Obituary: Myles Tierney
Every British television viewer has seen pictures produced by Tierney for Associated Press Television News - from Congo, Rwanda, Burundi, Somalia, Eritrea and other troublespots in Africa - and not known it. As with all agency material, his was "pulled together" in British newsrooms and packaged with a voice-over by a journalist sitting safely in a studio.
Tierney was 34 and on his latest anonymous mission when he was killed on Sunday in Sierra Leone. He and two colleagues - Ian Stewart, who is in critical condition in a London hospital, and David Guttenfelder, both also of AP - were shot at a checkpoint in Freetown.
They were travelling in apparently relatively safe conditions, with a Sierra Leone information ministry convoy aiming to show them what a good job the Nigerian-led Ecomog forces were doing against the rebels. Tierney was sitting in the back seat when a jumpy checkpoint guard emptied his machine gun into the journalists' car, killing him instantly and lodging a bullet in Stewart's neck.
Tierney was always in the worst travel spots because, as a colleague said yesterday, he just "had to go". He was energetic and determined: "AP will have to hire 15 people to replace him", said a cameraman. He was also a true colleague, knowing exactly where professional rivalry ended and solidarity began.
Tierney joined AP as a freelance producer in 1996 after several years of working for the German network, ZDF, in Germany. AP sent him to New York to set up a television bureau but he preferred Africa - which he first experienced during the Burundi crisis in 1996 - and moved to Nairobi in 1997.
We met last June in Ziguinchor, southern Senegal, where we were both devising plans for getting into Guinea-Bissau, whose border had been sealed to stop a flood of refugees. The roads were blocked and the mangroves mined, so the only way was by water.
Tierney, with the cameraman Khaled Kazziha, hired a local fisherman to take them and their equipment out to sea and back into Guinea-Bissau. Knowing that, as a newspaper journalist, I only had the means to hire a canoe, not a trawler, Tierney included me in his plan. In the event, I did not go with them - judging them to be too conspicuous with their television equipment - and opted for the personal canoe. They got in (and out again) and I did not. Throughout, Tierney was generous with his knowledge and experience.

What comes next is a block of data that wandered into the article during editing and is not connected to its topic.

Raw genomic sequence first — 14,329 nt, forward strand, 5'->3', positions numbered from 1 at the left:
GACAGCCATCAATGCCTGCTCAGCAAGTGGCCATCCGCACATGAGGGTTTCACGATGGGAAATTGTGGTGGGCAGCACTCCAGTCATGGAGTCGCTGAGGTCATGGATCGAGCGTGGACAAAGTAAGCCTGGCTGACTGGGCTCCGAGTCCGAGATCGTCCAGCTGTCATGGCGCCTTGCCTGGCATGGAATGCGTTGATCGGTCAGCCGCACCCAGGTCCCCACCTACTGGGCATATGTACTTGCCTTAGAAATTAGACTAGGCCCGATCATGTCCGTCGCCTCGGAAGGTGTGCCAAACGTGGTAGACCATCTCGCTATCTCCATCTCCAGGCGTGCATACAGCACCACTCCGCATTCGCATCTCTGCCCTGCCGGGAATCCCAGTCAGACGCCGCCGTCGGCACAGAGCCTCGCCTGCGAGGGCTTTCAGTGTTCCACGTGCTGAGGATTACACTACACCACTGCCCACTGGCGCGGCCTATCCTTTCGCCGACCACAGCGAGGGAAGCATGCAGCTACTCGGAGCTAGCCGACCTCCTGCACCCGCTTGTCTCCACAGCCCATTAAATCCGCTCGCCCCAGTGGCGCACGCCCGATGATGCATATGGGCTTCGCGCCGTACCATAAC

Colleagues and friends in Nairobi found it hard to define Myles Tierney. "Some people have said he had it coming because he was so driven, said Jane Standley, BBC Africa correspondent. "That is grossly unfair because we all benefited from the information he managed to get."
"He saved my life at least three times that I know of and there were probably many other times when he just did not think it important to tell me what he had done for my safety," said Alistair Lyne, a South African cameraman who worked with Tierney throughout central Africa in 1996 and 1997.
Claude Collart, a senior producer at APTN in London, said: "He spoke fluent French and German. We brought him over to Germany to prepare the election coverage there last year. It was a comfortable job and Guinea- Bissau happened in the middle of it. He said, `Sorry, I have to go.' That is how I remember him, always needing to tell the story."
Myles Tierney, journalist: born New York 25 November 1964; died Freetown, Sierra Leone 10 January 1999.
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